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PRESS RELEASE: PUCTX Promotes "Fix A Leak" Week

March 12, 2020
Categories: Announcements

A little work can reduce the loss of household water through leaky faucets, valves and pipes.

Austin, TX – The Public Utility Commission of Texas is reminding Texans to take part in the annual “Fix A Leak” Week to reduce the loss of household water through leaky faucets, valves and pipes. Some experts estimate annual leak-related water loss across the country could approach one trillion gallons, enough water for eleven million homes.

“If you live in a house with water leaks, you’re basically throwing money away,” said PUC Executive Director, John Paul Urban, III. “Taking simple steps to fix leaks can save customers up to 10% on their water bill, helping repairs pay for themselves.”

Sponsored by the Environmental Protection Agency, “Fix A Leak” Week is an annual event designed to raise awareness of the impact leaks can have on the family budget, not to mention quality of life. Running this year from March 16 through 22, it provides insights into the impact of unchecked leaks.

The average household's leaks can account for nearly 10,000 gallons of water wasted every year and ten percent of homes have leaks that waste 90 gallons or more per day. Common types of leaks found in the home are worn toilet flappers, dripping faucets, and other leaking valves. These types of leaks are often easy to fix, requiring only a few tools and hardware that can pay for themselves in water savings. Fixing easily corrected household water leaks can save homeowners about 10% on water bills.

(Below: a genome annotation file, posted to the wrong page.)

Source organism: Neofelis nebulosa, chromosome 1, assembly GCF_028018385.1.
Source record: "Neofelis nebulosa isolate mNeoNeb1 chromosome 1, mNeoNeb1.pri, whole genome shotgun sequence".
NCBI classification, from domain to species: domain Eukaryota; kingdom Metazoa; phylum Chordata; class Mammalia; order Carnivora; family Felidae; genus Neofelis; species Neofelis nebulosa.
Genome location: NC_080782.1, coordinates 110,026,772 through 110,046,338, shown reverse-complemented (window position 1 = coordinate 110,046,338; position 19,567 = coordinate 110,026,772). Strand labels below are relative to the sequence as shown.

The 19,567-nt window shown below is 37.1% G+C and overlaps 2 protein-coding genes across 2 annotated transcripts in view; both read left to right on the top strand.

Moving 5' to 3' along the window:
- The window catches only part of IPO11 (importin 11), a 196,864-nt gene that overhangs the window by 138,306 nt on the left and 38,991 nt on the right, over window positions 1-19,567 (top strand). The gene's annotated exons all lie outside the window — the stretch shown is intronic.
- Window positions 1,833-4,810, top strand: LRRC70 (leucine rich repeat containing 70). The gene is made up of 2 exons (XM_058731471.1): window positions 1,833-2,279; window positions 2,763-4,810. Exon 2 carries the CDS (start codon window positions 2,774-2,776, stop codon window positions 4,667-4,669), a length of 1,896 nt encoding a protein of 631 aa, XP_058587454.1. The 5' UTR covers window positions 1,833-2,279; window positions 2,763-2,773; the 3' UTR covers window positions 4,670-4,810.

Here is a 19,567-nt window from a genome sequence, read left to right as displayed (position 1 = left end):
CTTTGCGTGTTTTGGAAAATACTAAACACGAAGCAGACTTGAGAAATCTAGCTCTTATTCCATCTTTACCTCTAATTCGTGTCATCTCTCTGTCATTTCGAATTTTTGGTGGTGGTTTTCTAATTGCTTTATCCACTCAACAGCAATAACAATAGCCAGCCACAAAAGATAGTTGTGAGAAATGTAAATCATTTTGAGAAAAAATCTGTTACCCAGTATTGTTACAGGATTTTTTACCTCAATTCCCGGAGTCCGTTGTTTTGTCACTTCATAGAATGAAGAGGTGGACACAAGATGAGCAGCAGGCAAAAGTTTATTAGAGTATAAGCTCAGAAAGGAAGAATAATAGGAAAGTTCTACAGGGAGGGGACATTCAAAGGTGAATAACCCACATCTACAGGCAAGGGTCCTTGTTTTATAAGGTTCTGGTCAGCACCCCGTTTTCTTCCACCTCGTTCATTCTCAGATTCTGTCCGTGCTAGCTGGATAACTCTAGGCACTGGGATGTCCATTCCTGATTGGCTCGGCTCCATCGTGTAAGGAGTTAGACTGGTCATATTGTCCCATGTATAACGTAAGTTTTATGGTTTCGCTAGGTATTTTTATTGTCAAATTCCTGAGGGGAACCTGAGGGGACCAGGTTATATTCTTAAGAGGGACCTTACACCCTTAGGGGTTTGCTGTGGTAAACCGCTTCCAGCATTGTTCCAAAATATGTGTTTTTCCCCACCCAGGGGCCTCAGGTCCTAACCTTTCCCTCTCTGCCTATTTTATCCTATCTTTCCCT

The first step in the leak detection process requires measuring water loss, then narrowing the causes. Here are some tips for finding leaks:

  • Check the water usage during a colder month, such as January or February. If a family of four exceeds 12,000 gallons per month, there could be serious leaks.
  • Check the water meter before and after a two-hour period when no water is being used. If the meter changes at all, a leak is likely.
  • Identify toilet leaks by placing a drop of food coloring in the toilet tank. If any color shows up in the bowl after 10 minutes, there is likely a leak. (Be sure to flush immediately after the experiment to avoid staining the tank.)
  • Find surface leaks by examining faucet gaskets and pipe fittings for any water on the outside.

For more information on leak detection and repair, be sure to visit the EPA’s “WaterSense” page here.


About the Public Utility Commission

Our mission is to serve Texans by regulating the state’s electric, telecommunication, and water and sewer utilities, implementing respective legislation, and offering customer assistance in resolving consumer complaints. Since its founding in 1975, the Commission has a long and proud history of service to Texas, protecting customers, fostering competition, and promoting high quality infrastructure. To learn more, please visit